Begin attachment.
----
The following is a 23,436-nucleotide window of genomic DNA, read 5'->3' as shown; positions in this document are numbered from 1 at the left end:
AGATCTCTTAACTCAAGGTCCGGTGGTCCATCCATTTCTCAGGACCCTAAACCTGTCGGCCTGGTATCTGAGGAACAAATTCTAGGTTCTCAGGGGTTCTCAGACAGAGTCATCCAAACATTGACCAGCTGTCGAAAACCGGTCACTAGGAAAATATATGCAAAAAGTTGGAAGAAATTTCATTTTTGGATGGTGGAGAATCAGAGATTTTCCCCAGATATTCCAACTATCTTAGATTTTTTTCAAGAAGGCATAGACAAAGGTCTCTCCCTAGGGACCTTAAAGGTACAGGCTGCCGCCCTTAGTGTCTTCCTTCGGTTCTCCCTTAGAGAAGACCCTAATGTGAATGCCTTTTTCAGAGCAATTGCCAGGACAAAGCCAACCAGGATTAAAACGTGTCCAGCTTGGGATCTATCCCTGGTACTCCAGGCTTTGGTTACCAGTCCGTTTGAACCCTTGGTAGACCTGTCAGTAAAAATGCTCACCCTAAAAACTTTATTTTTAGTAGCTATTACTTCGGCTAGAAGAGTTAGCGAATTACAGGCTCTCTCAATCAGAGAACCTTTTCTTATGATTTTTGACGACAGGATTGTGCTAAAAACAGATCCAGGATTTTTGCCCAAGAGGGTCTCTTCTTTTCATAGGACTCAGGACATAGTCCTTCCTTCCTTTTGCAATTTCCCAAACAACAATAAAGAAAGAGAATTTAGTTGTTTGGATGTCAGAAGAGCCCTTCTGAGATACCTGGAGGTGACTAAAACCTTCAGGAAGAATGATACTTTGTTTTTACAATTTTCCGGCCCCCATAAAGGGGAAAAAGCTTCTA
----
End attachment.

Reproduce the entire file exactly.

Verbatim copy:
The following is a 23,436-nucleotide window of genomic DNA, read 5'->3' as shown; positions in this document are numbered from 1 at the left end:
AGATCTCTTAACTCAAGGTCCGGTGGTCCATCCATTTCTCAGGACCCTAAACCTGTCGGCCTGGTATCTGAGGAACAAATTCTAGGTTCTCAGGGGTTCTCAGACAGAGTCATCCAAACATTGACCAGCTGTCGAAAACCGGTCACTAGGAAAATATATGCAAAAAGTTGGAAGAAATTTCATTTTTGGATGGTGGAGAATCAGAGATTTTCCCCAGATATTCCAACTATCTTAGATTTTTTTCAAGAAGGCATAGACAAAGGTCTCTCCCTAGGGACCTTAAAGGTACAGGCTGCCGCCCTTAGTGTCTTCCTTCGGTTCTCCCTTAGAGAAGACCCTAATGTGAATGCCTTTTTCAGAGCAATTGCCAGGACAAAGCCAACCAGGATTAAAACGTGTCCAGCTTGGGATCTATCCCTGGTACTCCAGGCTTTGGTTACCAGTCCGTTTGAACCCTTGGTAGACCTGTCAGTAAAAATGCTCACCCTAAAAACTTTATTTTTAGTAGCTATTACTTCGGCTAGAAGAGTTAGCGAATTACAGGCTCTCTCAATCAGAGAACCTTTTCTTATGATTTTTGACGACAGGATTGTGCTAAAAACAGATCCAGGATTTTTGCCCAAGAGGGTCTCTTCTTTTCATAGGACTCAGGACATAGTCCTTCCTTCCTTTTGCAATTTCCCAAACAACAATAAAGAAAGAGAATTTAGTTGTTTGGATGTCAGAAGAGCCCTTCTGAGATACCTGGAGGTGACTAAAACCTTCAGGAAGAATGATACTTTGTTTTTACAATTTTCCGGCCCCCATAAAGGGGAAAAAGCTTCTA